In February, The Register offered tips that are now even more pertinent. In “Wanna protect your data center? Take tips from the US Secret Service,” Iain Thomson recalls a presentation from the Enigma 2017 security conference. Nathaniel Gleicher, a former director for cybersecurity policy at the National Security Council, told the audience that he believes the same principles for protecting the president can be applied to protecting an enterprise’s datacenter servers.

“The average time that an attacker spends in a server center before being discovered is 146 days,” Nathaniel said. “It’s unusual for an attacker to last 46 seconds before being collared by the Secret Service, because they control their environment.”

This article offers an interesting take on a timely and pressing data security concern ransomware attacks.




Interesting Read #4 - World-transforming technologies

Who doesn’t love a top 10 list? Yep, there’s a top 10 list included in this top 5 list. Forbes magazine recently published “10 Incredible New Technologies That Have Changed the World”  and it includes a few notable technologies.

Self-driving vehicles made the list. In a GeekWire Geek of the Week profile, Igneous Systems’ Co-founder and Architect Byron Rakitzis predicted that driverless cars would be the most important technology of 2018. Also on the list? 3-D printers and voice recognition technology.

Several of the technologies that made the list relate to data. They include: Infrastructure as-a-Service (IaaS), big data tools, artificial intelligence and machine learning.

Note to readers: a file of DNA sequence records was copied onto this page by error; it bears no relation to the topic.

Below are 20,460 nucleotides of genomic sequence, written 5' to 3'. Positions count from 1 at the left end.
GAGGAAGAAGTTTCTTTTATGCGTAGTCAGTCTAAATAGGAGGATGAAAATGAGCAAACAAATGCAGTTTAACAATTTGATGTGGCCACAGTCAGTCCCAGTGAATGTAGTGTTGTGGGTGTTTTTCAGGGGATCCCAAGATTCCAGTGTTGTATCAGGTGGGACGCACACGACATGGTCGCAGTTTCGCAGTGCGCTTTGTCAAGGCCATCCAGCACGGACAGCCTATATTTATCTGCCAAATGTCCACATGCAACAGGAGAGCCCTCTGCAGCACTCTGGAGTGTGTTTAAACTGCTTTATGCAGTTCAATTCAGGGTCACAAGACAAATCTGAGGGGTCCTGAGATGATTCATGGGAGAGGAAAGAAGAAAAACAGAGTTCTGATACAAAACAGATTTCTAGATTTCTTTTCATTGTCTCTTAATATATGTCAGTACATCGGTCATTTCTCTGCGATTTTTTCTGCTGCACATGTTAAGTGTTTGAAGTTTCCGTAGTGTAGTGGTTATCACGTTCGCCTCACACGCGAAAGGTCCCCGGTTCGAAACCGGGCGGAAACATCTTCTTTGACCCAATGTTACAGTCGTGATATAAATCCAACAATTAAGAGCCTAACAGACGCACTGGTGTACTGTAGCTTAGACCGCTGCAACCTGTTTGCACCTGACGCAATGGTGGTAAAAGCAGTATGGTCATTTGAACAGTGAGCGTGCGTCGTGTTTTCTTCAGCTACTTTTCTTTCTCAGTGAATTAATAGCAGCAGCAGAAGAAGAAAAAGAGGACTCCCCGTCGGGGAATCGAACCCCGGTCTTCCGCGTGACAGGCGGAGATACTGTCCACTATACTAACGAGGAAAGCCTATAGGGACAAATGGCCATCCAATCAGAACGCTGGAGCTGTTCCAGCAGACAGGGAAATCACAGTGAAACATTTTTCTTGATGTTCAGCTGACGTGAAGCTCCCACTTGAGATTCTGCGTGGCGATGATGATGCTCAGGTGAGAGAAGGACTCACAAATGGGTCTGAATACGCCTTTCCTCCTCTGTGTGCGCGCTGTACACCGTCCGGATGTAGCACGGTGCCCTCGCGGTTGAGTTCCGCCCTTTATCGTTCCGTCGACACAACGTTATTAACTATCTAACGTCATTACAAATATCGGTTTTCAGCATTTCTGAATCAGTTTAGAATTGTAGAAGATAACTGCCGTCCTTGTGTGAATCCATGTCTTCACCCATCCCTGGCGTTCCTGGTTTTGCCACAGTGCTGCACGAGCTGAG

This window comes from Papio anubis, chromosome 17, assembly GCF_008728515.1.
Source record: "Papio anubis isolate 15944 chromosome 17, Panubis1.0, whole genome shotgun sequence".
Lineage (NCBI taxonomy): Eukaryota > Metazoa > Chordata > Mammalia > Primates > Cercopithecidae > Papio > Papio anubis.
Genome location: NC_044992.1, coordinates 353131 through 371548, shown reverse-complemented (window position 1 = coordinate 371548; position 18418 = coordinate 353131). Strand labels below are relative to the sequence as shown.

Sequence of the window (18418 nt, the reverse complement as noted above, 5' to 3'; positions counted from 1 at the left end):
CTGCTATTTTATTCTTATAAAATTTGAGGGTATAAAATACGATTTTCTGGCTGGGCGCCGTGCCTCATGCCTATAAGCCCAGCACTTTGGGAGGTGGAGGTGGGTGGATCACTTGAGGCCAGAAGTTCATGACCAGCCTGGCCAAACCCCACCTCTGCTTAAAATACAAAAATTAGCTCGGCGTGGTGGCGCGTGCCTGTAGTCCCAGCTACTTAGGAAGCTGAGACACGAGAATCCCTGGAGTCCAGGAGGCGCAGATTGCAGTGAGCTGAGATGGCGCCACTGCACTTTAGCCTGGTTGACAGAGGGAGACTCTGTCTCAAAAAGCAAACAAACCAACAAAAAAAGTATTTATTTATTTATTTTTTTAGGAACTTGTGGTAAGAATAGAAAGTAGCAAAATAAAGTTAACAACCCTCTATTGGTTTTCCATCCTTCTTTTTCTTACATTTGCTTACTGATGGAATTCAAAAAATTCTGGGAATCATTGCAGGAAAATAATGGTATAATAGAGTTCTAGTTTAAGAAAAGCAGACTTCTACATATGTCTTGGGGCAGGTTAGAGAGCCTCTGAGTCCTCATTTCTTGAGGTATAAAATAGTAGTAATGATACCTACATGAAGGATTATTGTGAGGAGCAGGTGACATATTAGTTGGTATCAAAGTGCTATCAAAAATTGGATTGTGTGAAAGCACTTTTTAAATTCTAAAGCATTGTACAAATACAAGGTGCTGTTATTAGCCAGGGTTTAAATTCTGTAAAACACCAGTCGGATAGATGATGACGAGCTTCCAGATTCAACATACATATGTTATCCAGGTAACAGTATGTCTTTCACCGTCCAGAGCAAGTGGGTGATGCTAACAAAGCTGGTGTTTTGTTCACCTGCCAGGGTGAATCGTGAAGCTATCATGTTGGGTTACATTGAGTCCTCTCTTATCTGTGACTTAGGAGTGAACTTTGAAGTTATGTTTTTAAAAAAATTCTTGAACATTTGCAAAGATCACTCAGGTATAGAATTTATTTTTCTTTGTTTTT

“We've sat on enormous stockpiles of data for the past several years. AI will drive how we consume, learn and execute on this data,” said Peter Shankar of Mission Capital.  

Smart list and it’ll be exciting to see where these technologies take enterprises in the years to come.



Interesting Read #5 - Healthcare execs embrace cloud computing

Always interesting to read about the evolution in acceptance of cloud computing. The healthcare industry has been previously tentative about embracing a cloud model because of security concerns. The SearchHealthIT article “CIOs embrace the value of cloud computing in healthcare” explores what one calls “absolutely the most transformative time.”

A hybrid approach is essentially a toe-in-the-water test for healthcare IT professionals to store some data in the cloud, according to the article. The cloud offers opportunities for improved storage, big data analytics, population health, patient engagement and value-based care.

"The cloud allows us to ... lift the data from those many different sources that we have and actually allow access to that data in a way that's not possible when you think about the legacy systems," said Ed McCallister, senior vice president and CIO at the University of Pittsburgh Medical Center.

Transformative, indeed. Improving data storage and enabling better data analysis can help enterprises better serve customers. For healthcare organizations, that could mean vastly improving patient outcomes. When we talk about the power of data, you can’t get much better than that.   


Hope you enjoy these articles on data as much as I did. Happy reading!